Carolyn F. Jones v. Carolyn W. Colvin

Filing 30

MEMORANDUM OPINION AND ORDER by Magistrate Judge Jay C. Gandhi: IT IS ORDERED THAT judgment shall be entered REVERSING the decision of the Commissioner denying benefits and REMANDING the matter for further administrative action consistent with this decision. (kh)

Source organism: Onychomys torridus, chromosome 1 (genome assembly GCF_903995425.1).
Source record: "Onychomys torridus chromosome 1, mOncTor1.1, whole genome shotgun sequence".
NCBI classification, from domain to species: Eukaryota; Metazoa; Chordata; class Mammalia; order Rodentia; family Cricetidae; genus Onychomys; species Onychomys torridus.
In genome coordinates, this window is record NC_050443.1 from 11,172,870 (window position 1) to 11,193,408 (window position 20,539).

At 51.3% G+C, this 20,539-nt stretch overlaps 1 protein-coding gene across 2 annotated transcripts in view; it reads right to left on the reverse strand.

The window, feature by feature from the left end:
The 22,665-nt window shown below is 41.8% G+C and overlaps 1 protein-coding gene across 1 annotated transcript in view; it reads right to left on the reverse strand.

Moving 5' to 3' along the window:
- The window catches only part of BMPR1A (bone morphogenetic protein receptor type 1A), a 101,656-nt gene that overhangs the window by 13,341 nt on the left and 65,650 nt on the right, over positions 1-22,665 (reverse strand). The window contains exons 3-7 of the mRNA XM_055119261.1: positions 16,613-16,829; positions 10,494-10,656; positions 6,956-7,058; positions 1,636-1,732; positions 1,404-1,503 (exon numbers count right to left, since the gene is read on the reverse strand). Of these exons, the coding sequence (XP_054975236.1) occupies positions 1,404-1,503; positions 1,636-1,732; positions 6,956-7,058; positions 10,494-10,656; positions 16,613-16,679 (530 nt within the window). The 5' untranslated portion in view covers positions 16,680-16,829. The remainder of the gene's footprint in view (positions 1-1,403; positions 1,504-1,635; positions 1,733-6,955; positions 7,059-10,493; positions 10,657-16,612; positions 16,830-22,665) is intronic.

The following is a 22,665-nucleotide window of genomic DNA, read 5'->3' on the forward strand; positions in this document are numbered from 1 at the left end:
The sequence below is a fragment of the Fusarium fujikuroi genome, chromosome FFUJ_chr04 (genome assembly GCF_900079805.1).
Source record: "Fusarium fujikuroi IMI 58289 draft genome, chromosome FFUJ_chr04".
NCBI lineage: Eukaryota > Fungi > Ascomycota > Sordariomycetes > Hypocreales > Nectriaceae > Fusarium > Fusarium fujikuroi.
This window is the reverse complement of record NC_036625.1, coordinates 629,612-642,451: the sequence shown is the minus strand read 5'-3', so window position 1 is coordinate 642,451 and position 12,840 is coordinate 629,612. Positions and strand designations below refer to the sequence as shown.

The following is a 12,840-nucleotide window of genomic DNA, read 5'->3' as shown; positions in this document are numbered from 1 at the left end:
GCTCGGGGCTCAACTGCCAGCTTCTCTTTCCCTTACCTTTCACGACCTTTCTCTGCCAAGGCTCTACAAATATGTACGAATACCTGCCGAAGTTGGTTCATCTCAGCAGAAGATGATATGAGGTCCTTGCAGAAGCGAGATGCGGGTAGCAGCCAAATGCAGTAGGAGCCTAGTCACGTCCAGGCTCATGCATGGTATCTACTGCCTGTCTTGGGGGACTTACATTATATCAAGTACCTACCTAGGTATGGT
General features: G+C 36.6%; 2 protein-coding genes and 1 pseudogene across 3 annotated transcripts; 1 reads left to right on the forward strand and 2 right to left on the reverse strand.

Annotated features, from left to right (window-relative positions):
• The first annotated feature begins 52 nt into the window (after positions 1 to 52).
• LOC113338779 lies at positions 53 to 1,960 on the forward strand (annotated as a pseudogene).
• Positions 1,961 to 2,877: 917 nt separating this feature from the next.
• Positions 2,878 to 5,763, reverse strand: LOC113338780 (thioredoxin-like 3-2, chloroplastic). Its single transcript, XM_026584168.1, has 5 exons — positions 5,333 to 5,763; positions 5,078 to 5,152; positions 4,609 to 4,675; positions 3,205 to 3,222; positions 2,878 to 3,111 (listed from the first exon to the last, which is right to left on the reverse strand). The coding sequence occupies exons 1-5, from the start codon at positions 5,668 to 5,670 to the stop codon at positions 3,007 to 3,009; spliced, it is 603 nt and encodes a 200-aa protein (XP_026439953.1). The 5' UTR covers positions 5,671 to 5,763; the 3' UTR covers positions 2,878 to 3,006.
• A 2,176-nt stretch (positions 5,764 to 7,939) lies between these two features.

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1 2 3 4 5 6 7 UNITED STATES DISTRICT COURT 8 CENTRAL DISTRICT OF CALIFORNIA 9 10 11 12 13 14 15 CAROLYN F. JONES, Plaintiff, v. NANCY A. BERRYHILL1, Acting Commissioner of Social Security, Defendant. 16 17 18 ) ) ) ) ) ) ) ) ) ) ) Case No. LA CV 16-5030 JCG MEMORANDUM OPINION AND ORDER Carolyn F. Jones (“Plaintiff”) challenges the Social Security Commissioner 19 (“Commissioner”)’s decision denying her application for disability benefits. 20 Specifically, Plaintiff contends that the Administrative Law Judge (“ALJ”) improperly 21 discounted her subjective complaints of disabling pain. (See Joint Stipulation (“Joint 22 Stip.”) at 4, 11-14.) The Court agrees with Plaintiff for the reasons discussed below. 23 24 // 25 26 27 28 1 The Court DIRECTS the Clerk of Court to update the case caption to reflect Nancy A. Berryhill as the proper Defendant. See Fed. R. Civ. P. 25(d); (Joint Stip. at 2 n.1). 1 1 A. The ALJ Improperly Assessed Plaintiff’s Subjective Complaints 2 As a rule, an ALJ may reject a claimant’s credibility “only upon (1) finding 3 evidence of malingering, or (2) expressing clear and convincing reasons for doing so.” 4 Benton v. Barnhart, 331 F.3d 1030, 1040 (9th Cir. 2003). “General findings are 5 insufficient; rather, the ALJ must identify what testimony is not credible and what 6 evidence undermines the claimant’s complaints.” Brown-Hunter v. Colvin, 806 F.3d 7 487, 493 (9th Cir. 2015) (citation and internal quotation marks omitted). 8 Here, the ALJ improperly discounted Plaintiff’s credibility for two reasons. 9 First, the ALJ erred by relying on Plaintiff’s ability to do “light chores such as 10 washing dishes, and washing small loads of her own clothes,” without making findings 11 as to the transferability of those activities to the workplace. (Administrative Record 12 (“AR”) at 34); see Orn v. Astrue, 495 F.3d 625, 630 (9th Cir. 2007) (ALJ must make 13 “specific findings related to [the daily] activities and their transferability to conclude 14 that a claimant’s daily activities warrant an adverse credibility determination”); 15 Vertigan v. Halter, 260 F.3d 1044, 1049-50 (9th Cir. 2001) (the mere fact that claimant 16 “carried on certain daily activities, such as grocery shopping, driving a car, or limited 17 walking or exercise, does not in any way detract” from credibility as to overall 18 disability); Oldham v. Astrue, 2010 WL 2850770, at *9 (C.D. Cal. July 19, 2010) 19 (“The fact that [claimant] may be able to wash a few dishes, wipe down a bathroom, or 20 do a load of laundry does not constitute convincing evidence that [claimant] could 21 handle the more rigorous demands of the workplace.”) Second, the ALJ erred by relying on Plaintiff’s “substantial gainful activity until 22 23 November 2013” because (1) the ALJ declined to reach that issue earlier in the 24 decision2; and (2) regardless, it does not explain the veracity of Plaintiff’s symptoms 25 26 27 28 2 Confusingly, the ALJ found that Plaintiff “has not engaged in substantial gainful activity since June 13, 2010” but then found that “earnings in the 1st and 2nd Quarters of 2013 are far above substantial gainful activity,” and then finally “decline[d] to reach a decision” on those earnings. (AR 2 1 for the time period after Plaintiff stopped working. (AR at 32, 34-35); see Lingenfelter 2 v. Astrue, 504 F.3d 1028, 1038 (9th Cir.2007) (mere “fact that a claimant tried to work 3 for a short period of time and, because of his impairments, failed,” does not mean “that 4 he did not then experience pain and limitations severe enough to preclude him from 5 maintaining substantial gainful employment”); Riggs v. Colvin, 2015 WL 1476387, at 6 *15 (C.D. Cal. Mar. 31, 2015) (“The ALJ may not use [claimant]’s part-time work . . . 7 as the sole basis for finding [claimant]’s testimony not credible[.]”)3 8 Thus, the ALJ improperly assessed Plaintiff’s credibility.4 9 B. Remand is Warranted With error established, this Court has discretion to remand or reverse and award 10 11 benefits. McAllister v. Sullivan, 888 F.2d 599, 603 (9th Cir. 1989). Where no useful 12 purpose would be served by further proceedings, or where the record has been fully 13 developed, it is appropriate to direct an immediate award of benefits. Benecke v. 14 Barnhart, 379 F.3d 587, 595-96 (9th Cir. 2004). But where outstanding issues must be 15 16 17 18 19 20 21 at 32.) Further, the ALJ’s finding that Plaintiff had substantial gainful activity only in the first two quarters is inconsistent with later faulting Plaintiff for engaging in substantial gainful activity until November 2013. (Id. at 32, 34.) 3 Plaintiff also points to regulations that allow claimants to test their ability to work for up to nine non-continuous months as a “trial work period” without having their benefits terminated. (Joint Stip. at 13 (citing 20 C.F.R. § 404.1592).) But that regulation does not apply because Plaintiff was not found to be disabled and awarded benefits. § 404.1592 (“The trial work period begins with the month in which you become entitled to disability insurance benefits . . . .”); Spoto v. Colvin, 2016 WL 4191018, at *9 (C.D. Cal. Aug. 8, 2016). 4 22 23 24 25 26 27 28 To the extent the ALJ relied on Plaintiff’s testimony that she had not yet started physical therapy on her neck to reject her complaints of neck pain, that symptom was only one of a myriad of ailments she based her application on. In any event, any reliance on that factor was not sufficiently clear or convincing. The Commissioner contends that it showed Plaintiff was not following her prescribed course of treatment, but the ALJ did not specifically articulate that reason. (Joint Stip. at 15; AR at 34); see Brown-Hunter, 806 F.3d at 492 (reviewing court may not affirm the ALJ on a ground upon which he did not rely). Moreover, Plaintiff explained at the hearing that despite her previous unsuccessful attempts at physical therapy, she was going to do it again as her doctor recommended, but this time they would “try something different.” (AR at 61-62.) Accordingly, it appears Plaintiff followed her doctor’s recommended course of treatment. 3 1 resolved before a determination can be made, or where the record does not make clear 2 that proper evaluation of the evidence would require a disability finding, remand is 3 appropriate. Id. at 594. 4 The ALJ shall conduct another hearing, reconsider Plaintiff’s subjective 5 complaints and the resulting functional limitations, and either credit Plaintiff’s 6 testimony or provide clear and convincing reasons, supported by substantial evidence, 7 for rejecting them. See Benton, 331 F.3d at 1040. Further, if the ALJ rejects 8 Plaintiff’s allegations, he must specifically identify what testimony is not credible, and 9 what evidence undermines Plaintiff’s complaints. See Brown-Hunter, 806 F.3d at 493. Finally, the Court is mindful that “the touchstone for an award of benefits is the 10 11 existence of a disability, not the agency’s legal error.” Id. at 495. Because it is 12 unclear, on this record, whether Plaintiff is in fact disabled, remand here is on an “open 13 record.” Id.; Burrell v. Colvin, 775 F.3d 1133, 1141-42 (9th Cir. 2014). The parties 14 may freely take up any issue raised in the Joint Stipulation, and any other issues 15 relevant to resolving Plaintiff’s claim of disability, before the ALJ. Either party may 16 address those points in the remanded, open proceeding. 17 18 // 19 20 // 21 22 // 23 24 // 25 26 // 27 28 4